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‘After Visiting Friends’: the mystery of a father’s early death
In his new memoir “After Visiting Friends,” Michael Hainey recounts his search for the truths behind the premature death of his father, an iconic Chicago newspaperman, at age 35.
Seattle Times assistant features editor
‘After Visiting Friends: A Son’s Story’
by Michael Hainey
Scribner, 320 pp., $26
One April morning in 1970, a 6-year-old Michael Hainey and his older brother came downstairs to the news that their father, a hard-drinking newspaper man on the night shift, had been found dead on the street hours earlier. He was 35.
There is an official story — natural causes, alone — but minor inconsistencies in obituaries of his father eventually lead Hainey to pull on the strings around the edge of that version, which his mother has seemingly internalized.
“The story never makes sense to me. Not that I say that to her,” he writes in his memoir, “After Visiting Friends,” “But there are holes.”
The book is the story of Hainey’s attempts to peer through those holes, into the past, and make sense not only of his father’s death but the family and sons it left behind. What emerges is a portrait of his father as a man with magnetic charisma — a fast rising star in the Chicago press — but also with secrets around the darker edges of his personality.
Like many tales of missing parents, this is one about an absence so palpable it becomes a presiding presence. And while he does not say so explicitly, it soon becomes apparent that his father’s death is the defining event of Hainey’s life. As he puts it, “We without fathers must out of necessity create ourselves.” The investigation becomes both a process of Hainey creating himself and a way of communing with the man he knew only very little.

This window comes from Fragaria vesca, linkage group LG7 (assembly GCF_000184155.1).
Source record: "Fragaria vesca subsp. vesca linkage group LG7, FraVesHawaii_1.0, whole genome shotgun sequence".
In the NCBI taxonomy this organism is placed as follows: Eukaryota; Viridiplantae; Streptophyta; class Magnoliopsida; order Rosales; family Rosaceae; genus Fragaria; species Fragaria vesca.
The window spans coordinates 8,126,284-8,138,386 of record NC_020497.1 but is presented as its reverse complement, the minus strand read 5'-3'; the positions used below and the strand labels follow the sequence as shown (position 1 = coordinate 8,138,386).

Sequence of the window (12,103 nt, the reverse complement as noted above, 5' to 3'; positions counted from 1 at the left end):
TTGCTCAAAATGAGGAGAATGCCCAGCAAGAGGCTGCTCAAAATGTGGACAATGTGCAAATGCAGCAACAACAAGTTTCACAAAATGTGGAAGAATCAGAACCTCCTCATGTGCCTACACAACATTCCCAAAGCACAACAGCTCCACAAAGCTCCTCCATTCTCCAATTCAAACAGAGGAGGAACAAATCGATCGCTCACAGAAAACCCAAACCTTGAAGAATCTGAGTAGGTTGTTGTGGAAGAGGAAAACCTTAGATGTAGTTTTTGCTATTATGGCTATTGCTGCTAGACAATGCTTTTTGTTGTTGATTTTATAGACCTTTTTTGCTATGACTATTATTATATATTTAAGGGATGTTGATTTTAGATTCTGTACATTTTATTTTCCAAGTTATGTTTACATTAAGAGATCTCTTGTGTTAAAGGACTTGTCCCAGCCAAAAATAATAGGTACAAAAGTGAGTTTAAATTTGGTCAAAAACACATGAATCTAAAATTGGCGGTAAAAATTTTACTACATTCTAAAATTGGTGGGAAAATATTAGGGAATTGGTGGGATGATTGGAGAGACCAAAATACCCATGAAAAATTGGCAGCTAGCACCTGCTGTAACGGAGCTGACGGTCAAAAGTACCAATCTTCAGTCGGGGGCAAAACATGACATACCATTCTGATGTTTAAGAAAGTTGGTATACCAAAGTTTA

Now deputy editor of GQ, Hainey pursues the classic reportorial lines of inquiry. What happened? How did it happen? Who was involved? Why did it happen? “Surely there must be a why,” Hainey writes. “Dig deep enough and you will find it. A newspaperman knows the why is the key to the story.” And the most difficult to glean.
Hainey interviews his own family members and any surviving colleagues of his father’s he can find. It’s these journalists who prove the most adept at keeping the truth from him. He attends his father’s class reunion and haunts the records halls of Cook County.
The writing in “After Visiting Friends” is often moving, and there is a real sense of Hainey grappling with the loss of his father and his own sense of self — as when Hainey contemplates keeping from his older sibling what he discovers to be his father’s secret. “So often I wonder,” he writes, “Do all brothers end up at Kitty Hawk? Flipping a coin to write history. One will fly. The other stands slack-jawed with awe. Maybe chasing his brother. The wind in his face now. The wind that lifts his brother.”
In the course of his journey back through the sodden and yellowed newsrooms and barrooms of 1960s Chicago, Hainey does find out, to the extent that they can be found out, the circumstances of his father’s death. (The story has shades of Brendan Behan’s vignette, “The Wake.”) But what is striking is the lengths to which many of the people who know the real story labor to keep it untold.
As Hainey points out: “We all say we want The Truth, but we all want our secrets kept.” Even newspapermen.